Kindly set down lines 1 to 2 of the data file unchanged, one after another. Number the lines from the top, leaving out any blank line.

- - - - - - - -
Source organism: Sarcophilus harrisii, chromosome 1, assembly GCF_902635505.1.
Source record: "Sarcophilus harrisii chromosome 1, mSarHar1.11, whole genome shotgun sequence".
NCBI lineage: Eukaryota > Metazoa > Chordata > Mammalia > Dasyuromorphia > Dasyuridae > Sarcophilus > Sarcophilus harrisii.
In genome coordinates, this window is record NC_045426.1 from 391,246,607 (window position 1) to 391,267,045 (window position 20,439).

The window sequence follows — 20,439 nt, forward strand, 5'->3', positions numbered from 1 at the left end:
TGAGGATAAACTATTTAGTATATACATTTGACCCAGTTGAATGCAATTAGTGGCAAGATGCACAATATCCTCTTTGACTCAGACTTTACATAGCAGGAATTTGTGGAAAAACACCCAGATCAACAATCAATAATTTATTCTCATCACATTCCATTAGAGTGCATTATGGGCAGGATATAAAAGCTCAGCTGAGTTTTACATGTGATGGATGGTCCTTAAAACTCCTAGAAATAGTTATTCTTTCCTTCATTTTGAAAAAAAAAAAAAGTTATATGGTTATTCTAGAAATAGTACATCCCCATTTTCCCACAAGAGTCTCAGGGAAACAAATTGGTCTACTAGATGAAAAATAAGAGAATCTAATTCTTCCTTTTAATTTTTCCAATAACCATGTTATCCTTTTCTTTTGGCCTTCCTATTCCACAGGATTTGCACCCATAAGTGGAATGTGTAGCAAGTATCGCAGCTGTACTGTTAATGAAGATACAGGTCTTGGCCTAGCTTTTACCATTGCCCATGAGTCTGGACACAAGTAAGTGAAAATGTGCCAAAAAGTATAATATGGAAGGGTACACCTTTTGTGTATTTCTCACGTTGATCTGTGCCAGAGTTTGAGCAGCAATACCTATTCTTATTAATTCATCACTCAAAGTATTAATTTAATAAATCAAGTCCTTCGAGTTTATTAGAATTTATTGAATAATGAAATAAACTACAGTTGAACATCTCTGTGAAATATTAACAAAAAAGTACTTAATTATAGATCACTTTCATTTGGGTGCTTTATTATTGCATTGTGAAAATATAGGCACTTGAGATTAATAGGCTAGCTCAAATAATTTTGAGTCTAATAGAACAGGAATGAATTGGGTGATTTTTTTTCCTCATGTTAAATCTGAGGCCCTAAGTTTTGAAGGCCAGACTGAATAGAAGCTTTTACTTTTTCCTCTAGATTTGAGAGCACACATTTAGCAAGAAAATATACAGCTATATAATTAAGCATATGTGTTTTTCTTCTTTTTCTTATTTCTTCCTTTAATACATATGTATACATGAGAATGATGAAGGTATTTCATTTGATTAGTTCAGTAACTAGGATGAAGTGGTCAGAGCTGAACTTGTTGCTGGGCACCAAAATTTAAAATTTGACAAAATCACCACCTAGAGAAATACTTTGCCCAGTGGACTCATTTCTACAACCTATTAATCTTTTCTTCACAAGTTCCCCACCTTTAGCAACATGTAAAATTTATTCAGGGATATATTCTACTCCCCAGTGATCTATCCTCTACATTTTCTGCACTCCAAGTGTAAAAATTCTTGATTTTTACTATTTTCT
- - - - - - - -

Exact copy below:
Source organism: Sarcophilus harrisii, chromosome 1, assembly GCF_902635505.1.
Source record: "Sarcophilus harrisii chromosome 1, mSarHar1.11, whole genome shotgun sequence".